The mystery of gross pay and nett pay
I have never really understood the Inland Revenue’s tax bands. As a mathematician, I would have made sure that every threshold was a multiple of 156, so that it could be divided by 12 (months) and 52 (weeks). That way, you could pay yourself the same gross amount each month, and the nett amount would be the same. But no, the nett amount keeps varying for the same gross amount. I use my own software to keep our accounts, and tweak the gross amount so that the nett amount comes to the same each month. This is a matter of trial and error, and is always a little tedious.
I wanted a way to enter the desired nett amount, and for it to calculate the gross amount. Looking at the way the two are related, I knew it would not be easy to just work backwards. I therefore decided on a successive approximation approach. It all works well. I now enter the nett amount required. It uses this as a gross amount, and calculates what the nett amount would be. The result will clearly be less than expected, so I add the difference between the required and the calculated nett amounts, and use that as the new gross amount. I do the same thing again, and the calculated nett amount will be nearer to what I want, but not quite there yet, so I add the new difference to the gross amount, and try again.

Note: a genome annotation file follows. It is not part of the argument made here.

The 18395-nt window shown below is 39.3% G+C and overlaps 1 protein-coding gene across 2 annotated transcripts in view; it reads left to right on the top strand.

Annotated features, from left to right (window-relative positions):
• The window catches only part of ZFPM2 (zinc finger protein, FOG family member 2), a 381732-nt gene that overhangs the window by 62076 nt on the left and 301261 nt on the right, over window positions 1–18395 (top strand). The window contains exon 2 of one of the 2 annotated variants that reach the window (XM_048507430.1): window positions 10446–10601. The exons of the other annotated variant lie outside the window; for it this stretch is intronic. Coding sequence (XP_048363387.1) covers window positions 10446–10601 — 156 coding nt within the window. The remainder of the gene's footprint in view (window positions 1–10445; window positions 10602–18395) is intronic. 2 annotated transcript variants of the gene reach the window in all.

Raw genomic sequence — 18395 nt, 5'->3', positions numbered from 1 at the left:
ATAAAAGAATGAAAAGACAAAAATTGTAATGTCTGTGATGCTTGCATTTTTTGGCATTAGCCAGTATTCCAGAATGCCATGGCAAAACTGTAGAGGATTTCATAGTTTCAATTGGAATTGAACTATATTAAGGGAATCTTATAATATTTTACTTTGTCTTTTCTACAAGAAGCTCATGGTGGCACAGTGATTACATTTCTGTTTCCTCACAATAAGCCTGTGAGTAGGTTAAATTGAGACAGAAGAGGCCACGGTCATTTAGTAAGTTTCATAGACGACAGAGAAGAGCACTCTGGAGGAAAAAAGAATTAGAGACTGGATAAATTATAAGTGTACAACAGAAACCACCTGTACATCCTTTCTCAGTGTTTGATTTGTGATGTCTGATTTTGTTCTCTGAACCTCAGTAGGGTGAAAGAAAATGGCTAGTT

I perform this iteration as many times as necessary, in order to calculate the correct gross amount. Having written the code, I thought I had better check to see how many attempts it made to calculate various nett amounts. Admittedly, the testing was not exhaustive, but I have not yet found an amount that requires more than seven passes round the loop. Job done! Every time I use it, it makes me happy when I consider what is going on behind the scenes.